Ellyn Maybe: poet and cinephile
Ellyn Maybe is a poet, an enigma, the "love child of Jack Kerouac and Gracie Allen," and an integral part of the L.A. poetry scene. She's a woman of many accomplishments: named one of 10 poets to watch for in Writer's Digest Magazine (2000); the winner of the Poetry in the Windows contest (1999, 2003); a recipient of the Benjamin A. Gilman International Scholarship, Academic Year (2003-2004).
She is the author of six collections of poetry, and her work has appeared in several anthologies, including So Luminous the Wildflowers (Tebot Bach 2003), and The Outlaw Bible of American Poetry (Thunder's Mouth Press 1999).
Recently, Ellyn returned from a two-year stay in Prague where she attended film school. She has released a new volume of poetry, Praha and the Poet (self-published 2006), which addresses the question, "What happens when a poet and a film school collide?"
ML: For the blissfully ignorant, can you share a few details about yourself, and how you came to be known as "Ellyn Maybe?" I believe there is a story behind that moniker of yours.
EM: My name came as I was really shy and wasn't so sure I would ever get to the stage of reading in public and when I started to sign up I wrote ellyn (maybe I'll read) in case by the time my name was called I had changed my mind. So it came serendipitously.
ML: What made you decide to attend film school in Prague?
EM: I had been getting more and more interested in film and also had heard so many wonderful things about Prague and in my research I found that the National Film School had a one-year course taught in English so that was very fortuitous on many levels.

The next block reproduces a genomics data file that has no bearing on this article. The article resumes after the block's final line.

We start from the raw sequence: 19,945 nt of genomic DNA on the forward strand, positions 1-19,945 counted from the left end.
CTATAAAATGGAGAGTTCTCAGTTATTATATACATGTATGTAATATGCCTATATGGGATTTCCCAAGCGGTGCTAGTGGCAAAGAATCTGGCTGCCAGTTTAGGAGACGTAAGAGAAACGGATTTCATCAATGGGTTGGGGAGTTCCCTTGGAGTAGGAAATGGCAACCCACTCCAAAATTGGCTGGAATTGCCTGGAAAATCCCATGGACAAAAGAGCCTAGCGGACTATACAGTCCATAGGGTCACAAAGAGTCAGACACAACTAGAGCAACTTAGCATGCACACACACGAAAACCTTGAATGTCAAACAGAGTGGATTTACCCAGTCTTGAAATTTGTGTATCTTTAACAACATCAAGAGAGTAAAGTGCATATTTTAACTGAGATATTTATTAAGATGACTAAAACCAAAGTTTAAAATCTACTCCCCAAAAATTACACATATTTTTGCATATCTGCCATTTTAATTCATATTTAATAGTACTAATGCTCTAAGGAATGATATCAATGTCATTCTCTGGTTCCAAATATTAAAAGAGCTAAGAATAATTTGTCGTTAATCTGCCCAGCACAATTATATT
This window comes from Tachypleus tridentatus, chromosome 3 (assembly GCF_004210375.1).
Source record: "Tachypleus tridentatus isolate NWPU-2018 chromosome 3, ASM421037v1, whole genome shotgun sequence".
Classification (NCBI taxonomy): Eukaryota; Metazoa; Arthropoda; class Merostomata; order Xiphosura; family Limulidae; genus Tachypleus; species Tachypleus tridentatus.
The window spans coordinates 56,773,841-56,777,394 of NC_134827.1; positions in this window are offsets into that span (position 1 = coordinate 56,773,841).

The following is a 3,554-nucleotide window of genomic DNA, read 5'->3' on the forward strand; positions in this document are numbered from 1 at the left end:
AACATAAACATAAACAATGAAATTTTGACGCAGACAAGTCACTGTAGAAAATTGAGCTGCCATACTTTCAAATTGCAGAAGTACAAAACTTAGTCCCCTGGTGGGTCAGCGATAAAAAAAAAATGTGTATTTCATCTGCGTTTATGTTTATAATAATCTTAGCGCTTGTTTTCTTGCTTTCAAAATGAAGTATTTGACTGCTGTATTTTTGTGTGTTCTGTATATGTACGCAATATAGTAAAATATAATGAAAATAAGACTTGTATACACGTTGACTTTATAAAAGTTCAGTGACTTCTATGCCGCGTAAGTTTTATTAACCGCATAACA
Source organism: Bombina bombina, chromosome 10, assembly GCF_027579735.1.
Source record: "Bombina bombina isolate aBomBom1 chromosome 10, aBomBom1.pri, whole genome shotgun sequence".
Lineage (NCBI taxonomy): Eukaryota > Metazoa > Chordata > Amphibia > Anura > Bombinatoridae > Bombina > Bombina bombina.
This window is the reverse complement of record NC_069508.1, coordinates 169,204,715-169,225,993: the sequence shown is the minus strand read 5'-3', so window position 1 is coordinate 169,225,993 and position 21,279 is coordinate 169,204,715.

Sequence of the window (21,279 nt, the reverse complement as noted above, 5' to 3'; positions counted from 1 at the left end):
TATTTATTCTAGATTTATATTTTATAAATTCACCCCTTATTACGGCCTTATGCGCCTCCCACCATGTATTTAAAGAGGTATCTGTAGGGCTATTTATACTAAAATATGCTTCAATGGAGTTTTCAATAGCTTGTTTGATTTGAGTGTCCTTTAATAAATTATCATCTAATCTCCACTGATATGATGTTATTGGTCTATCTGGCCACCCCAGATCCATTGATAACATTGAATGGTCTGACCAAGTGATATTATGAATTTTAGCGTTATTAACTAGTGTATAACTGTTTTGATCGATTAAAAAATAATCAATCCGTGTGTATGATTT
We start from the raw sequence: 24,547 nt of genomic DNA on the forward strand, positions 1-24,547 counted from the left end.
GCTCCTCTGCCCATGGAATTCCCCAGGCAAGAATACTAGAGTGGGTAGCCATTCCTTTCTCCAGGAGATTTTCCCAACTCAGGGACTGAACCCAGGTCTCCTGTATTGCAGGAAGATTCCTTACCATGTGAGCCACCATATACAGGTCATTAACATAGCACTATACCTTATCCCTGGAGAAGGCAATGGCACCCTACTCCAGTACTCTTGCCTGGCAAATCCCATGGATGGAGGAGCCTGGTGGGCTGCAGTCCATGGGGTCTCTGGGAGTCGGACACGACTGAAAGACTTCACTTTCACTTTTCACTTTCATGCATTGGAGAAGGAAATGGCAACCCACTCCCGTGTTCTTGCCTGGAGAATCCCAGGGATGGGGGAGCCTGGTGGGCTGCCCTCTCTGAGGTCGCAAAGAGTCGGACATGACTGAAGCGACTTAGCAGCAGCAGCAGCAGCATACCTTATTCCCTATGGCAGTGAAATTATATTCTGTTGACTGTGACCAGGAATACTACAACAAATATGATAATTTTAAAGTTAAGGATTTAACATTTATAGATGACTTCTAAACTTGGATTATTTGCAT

ML: When did you start writing poetry for Praha and the Poet and can you share the details of its inception?
EM: I had gotten a scholarship from the U.S. Dept. of Education called The Benjamin A. Gilman Scholarship that enables low income students to study abroad. My follow-on project was that I would write a book comprised of poems written there. I was grateful it was an inspiring experience.
ML: My favorite piece in Praha and the Poet is "Ellyn Maybe's Dream," because it's kooky, brilliant, freakishly and lyrically gorgeous - but what is your favorite poem from Praha and the Poet, and why?
EM: I really can't say what my favorite poem is from there or any particular book as they all conveyed my emotional state and needed me to write them so I'm too close to say but there do tend to be poems I gravitate to performing more and since this book is brand new it's too early to say.
ML: What is the poetry scene like in Prague?
EM: There are a couple of venues that have English language reading series. One closed and another started so there is a regular thing twice a month. Usually open mic with a feature.
ML: As a poet, what did you find the most fascinating about going to live in the Czech Republic for two years? How did people treat you, as a person and a poet, in contrast your experiences in Los Angeles?
EM: I was treated pretty much the same in both places. I am a fairly unconventional looking person so one can run into tactless people anywhere at any time unfortunately, but overall my experience was positive.
ML: As an American poet living abroad, how did your perspective change in the following ways: culturally, politcally, personally?
EM: I really enjoyed studying with and meeting people from all over the world and that was a really nice aspect of studying abroad. I really liked learning a lot about the Czech culture and walking on different streets, seeing that amazing architecture. I think being in a different place and having a day-to-day life there just offers a little window. Whenever I read about anything Czech-related or see Prague mentioned I get really psyched, I identify in some way.